Step 3.1: A miner takes Pedro and Darna's transaction, along with other transactions, and hashes them. Let's call this miner "Miner A" and this output hash "Hash A."

Step 3.2: Miner A combines Hash A with a random nonce—short for "number used once”—and then hashes again. Let's call this hash "Hash B."

Step 3.3: Hash B is compared to a target number, but there’s a catch. Hash B has to be less than the target number.

If it’s not less than the target number, Miner A will have to keep retrying different nonces that will give a hash output that meets the criteria. In other words, Miner A needs to find a nonce that works. Say Miner A found the correct combination. Let's call this hash "Hash C."

To better understand the target number, imagine joining the lotto with your friends.

Let's say the range of numbers you can draw from the lotto machine is one to one hundred. The lotto master says that to win, you must draw a number that is less than ten. Unfortunately, you draw the number seventeen. Your friend Ervin, on the other hand, draws the number three so he wins!

In this example, ten is the target number, while the number seventeen you drew is Hash B, and your friend's number three is Hash C.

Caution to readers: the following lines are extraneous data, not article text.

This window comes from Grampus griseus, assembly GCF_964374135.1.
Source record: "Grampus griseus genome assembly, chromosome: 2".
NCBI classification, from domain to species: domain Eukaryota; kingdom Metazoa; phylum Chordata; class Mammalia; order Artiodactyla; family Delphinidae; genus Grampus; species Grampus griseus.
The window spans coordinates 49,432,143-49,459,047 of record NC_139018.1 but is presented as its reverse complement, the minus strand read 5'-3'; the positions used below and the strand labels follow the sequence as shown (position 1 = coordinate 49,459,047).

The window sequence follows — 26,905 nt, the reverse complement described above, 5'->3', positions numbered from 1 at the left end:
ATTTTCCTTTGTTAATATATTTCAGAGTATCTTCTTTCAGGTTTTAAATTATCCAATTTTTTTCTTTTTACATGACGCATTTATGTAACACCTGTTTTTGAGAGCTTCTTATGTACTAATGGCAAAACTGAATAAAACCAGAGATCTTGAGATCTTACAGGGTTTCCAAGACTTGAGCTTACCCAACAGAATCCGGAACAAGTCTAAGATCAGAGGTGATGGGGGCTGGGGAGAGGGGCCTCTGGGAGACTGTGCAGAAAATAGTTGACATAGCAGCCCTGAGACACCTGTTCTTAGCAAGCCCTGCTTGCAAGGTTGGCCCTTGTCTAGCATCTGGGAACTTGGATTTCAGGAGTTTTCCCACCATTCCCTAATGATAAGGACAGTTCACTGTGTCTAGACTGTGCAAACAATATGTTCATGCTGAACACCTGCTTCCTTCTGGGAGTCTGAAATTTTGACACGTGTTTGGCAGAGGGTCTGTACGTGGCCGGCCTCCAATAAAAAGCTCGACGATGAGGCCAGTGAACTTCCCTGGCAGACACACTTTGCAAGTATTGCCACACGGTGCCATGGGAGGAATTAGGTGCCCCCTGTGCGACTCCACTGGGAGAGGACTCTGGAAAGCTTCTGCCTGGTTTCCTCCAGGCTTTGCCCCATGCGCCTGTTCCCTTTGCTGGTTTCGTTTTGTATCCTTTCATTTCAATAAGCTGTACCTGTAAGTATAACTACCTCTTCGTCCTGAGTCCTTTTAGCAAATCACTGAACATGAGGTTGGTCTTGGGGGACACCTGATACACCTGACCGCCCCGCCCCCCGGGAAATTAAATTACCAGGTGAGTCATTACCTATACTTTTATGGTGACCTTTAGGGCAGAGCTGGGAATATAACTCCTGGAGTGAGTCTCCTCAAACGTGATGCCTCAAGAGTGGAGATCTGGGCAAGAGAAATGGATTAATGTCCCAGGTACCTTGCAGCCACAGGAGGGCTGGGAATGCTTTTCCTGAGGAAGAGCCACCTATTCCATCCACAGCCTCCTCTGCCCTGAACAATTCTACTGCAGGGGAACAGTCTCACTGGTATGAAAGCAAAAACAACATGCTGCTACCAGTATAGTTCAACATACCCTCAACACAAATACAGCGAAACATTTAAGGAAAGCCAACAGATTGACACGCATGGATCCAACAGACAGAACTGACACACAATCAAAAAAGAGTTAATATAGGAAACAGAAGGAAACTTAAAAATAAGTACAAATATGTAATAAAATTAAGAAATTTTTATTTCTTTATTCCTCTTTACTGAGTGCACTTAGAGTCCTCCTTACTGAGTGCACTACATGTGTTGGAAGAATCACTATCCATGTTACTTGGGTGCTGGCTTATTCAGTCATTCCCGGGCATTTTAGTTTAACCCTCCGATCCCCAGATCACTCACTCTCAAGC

Step 3.4: Once Miner A successfully finds a nonce that works, that miner will then announce it to everyone else in the network. They will say something like:

"Hey, all! I finally solved it. Here is the transactions’ hash, the nonce I used, and the resulting hash output (Hash C) of these two. I already compared it to the target number, and it checks out! You can double-check it yourselves."

The rest of the miners in the network double-check to see if Miner A's solution is correct. Remember: hashes are both verifiable and irreversible. This means that if the miner did find a solution, the other miners in the network could quickly verify it without the possibility of tampering with it.

After that, we move on with our original, step-by-step outline.